How did the road get its name?
High Street is the main street running through Badsey. In the 1851 census, it was referred to simply as Street; in 1881 and 1891 it was referred to as Village Street, but in various 20th century deeds it was referred to as Main Street. By 1903 it was being known as High Street. This road is shown on the Badsey Enclosure Map of 1812 but is not included in the Award Schedules. In the 18th century, there was a tendency to accept the layout of rights of way and to design the new enclosures within that framework. It is assumed that the road was not specifically mentioned as it was in an area comprising all old enclosures.
When did housing development begin?
High Street, being in the centre of Badsey, is where housing was concentrated until the late 19th century. There are many old houses along the High Street still in existence, interspersed with more modern houses. It was not until the latter part of the 20th century that a pavement was put along both sides of the road.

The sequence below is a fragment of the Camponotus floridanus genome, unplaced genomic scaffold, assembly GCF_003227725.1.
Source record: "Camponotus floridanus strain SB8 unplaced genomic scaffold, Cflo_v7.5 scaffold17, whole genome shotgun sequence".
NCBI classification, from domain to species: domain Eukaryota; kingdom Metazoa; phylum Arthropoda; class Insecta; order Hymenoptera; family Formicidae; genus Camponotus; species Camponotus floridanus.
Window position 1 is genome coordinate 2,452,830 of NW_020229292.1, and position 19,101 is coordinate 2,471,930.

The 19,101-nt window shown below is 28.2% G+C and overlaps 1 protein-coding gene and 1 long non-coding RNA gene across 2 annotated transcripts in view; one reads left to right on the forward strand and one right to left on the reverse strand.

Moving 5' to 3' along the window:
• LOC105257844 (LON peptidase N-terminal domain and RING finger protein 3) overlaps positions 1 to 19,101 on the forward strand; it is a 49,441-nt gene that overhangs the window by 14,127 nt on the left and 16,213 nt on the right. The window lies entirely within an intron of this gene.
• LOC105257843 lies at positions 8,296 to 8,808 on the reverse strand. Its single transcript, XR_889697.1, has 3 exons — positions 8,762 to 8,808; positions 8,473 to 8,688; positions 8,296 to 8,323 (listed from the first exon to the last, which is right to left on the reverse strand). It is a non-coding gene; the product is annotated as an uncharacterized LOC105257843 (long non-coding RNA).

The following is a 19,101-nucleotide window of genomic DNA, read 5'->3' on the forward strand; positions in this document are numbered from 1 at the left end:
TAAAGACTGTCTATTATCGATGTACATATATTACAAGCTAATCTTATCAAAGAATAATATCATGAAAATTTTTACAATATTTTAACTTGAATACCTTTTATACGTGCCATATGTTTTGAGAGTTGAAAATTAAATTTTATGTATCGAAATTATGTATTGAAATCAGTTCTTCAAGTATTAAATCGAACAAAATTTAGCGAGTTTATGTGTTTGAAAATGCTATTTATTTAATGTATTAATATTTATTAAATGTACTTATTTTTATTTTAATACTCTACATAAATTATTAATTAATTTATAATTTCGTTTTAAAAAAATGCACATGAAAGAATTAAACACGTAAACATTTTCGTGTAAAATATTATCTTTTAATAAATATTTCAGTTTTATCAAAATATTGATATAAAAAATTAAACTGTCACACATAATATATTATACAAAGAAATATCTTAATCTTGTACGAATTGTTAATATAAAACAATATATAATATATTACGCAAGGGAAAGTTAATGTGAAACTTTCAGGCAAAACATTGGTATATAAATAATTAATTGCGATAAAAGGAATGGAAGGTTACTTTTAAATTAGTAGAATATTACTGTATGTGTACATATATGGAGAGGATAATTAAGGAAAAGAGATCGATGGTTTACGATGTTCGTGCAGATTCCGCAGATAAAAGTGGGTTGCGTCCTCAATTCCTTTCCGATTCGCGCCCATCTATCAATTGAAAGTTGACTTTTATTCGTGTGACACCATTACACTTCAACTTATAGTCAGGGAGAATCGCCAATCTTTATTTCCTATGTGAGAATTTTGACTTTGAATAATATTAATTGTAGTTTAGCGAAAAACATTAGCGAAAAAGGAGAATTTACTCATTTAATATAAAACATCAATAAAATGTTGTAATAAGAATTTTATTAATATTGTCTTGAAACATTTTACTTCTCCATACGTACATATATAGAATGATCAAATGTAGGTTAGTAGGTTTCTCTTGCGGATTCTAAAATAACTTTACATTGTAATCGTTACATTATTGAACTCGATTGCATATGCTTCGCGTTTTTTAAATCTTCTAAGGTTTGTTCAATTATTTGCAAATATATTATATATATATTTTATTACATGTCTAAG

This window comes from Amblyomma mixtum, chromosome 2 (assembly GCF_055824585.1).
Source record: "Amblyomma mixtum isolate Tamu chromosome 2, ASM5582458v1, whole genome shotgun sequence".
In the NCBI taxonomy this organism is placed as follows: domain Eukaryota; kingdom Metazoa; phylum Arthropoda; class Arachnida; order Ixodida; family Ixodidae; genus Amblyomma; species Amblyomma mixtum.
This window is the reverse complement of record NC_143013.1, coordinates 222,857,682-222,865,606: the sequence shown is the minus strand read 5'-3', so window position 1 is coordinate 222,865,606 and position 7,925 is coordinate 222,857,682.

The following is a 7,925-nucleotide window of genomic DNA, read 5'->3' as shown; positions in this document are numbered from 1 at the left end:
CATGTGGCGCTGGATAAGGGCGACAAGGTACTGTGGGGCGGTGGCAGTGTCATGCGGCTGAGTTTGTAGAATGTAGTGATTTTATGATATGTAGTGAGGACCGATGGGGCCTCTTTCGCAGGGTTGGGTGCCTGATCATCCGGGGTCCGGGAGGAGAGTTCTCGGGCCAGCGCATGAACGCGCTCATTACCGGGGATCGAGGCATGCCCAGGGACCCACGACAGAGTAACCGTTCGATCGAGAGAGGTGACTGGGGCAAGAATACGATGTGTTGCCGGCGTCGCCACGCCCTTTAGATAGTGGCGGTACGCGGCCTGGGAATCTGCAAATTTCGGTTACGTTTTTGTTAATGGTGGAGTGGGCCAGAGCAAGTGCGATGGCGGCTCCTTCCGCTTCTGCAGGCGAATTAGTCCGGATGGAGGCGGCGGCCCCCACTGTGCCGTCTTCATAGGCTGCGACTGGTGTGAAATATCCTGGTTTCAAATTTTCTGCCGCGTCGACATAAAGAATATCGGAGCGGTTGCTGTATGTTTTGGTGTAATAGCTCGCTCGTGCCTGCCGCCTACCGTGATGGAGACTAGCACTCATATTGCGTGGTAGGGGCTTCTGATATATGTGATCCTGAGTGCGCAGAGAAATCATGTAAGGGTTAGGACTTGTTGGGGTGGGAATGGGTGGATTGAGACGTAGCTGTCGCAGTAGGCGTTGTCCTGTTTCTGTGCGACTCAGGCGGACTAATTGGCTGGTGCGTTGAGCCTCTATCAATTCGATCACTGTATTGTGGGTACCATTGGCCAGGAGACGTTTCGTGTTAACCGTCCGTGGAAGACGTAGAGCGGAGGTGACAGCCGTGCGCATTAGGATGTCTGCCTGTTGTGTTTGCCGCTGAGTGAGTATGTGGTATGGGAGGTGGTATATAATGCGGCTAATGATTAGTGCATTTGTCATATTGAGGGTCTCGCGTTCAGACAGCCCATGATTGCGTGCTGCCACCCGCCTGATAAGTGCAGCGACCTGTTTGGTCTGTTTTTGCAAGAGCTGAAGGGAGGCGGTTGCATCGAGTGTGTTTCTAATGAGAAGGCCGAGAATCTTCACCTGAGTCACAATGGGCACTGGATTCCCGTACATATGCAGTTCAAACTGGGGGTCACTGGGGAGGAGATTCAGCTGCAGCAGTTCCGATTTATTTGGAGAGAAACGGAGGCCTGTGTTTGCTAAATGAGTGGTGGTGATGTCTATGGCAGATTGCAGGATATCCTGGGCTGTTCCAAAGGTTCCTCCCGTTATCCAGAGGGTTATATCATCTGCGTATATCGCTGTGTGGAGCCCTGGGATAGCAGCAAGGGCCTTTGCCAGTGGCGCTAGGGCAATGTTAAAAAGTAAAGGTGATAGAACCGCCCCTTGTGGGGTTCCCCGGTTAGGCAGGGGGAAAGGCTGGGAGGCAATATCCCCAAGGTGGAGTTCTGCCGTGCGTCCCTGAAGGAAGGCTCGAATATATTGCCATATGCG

Numbering was assigned in the 1950s with Numbers 1-50, even numbers being on the west side and odd numbers on the east side. On the west side, there is no Number 2 High Street (this number was assigned to the former Manor Coach House, converted into residential accommodation in 1951 but demolished in 1987 to make way for Manorside), or Number 24 (the number given to Seward House, which has since been made into four residences with the numbers 24A, 24B, 24C, 24D). On the east side, there are no numbers 13 or 15. Cedar Court and Poplar Court on the east side have a postal address of High Street but are not part of the High Street numbering system.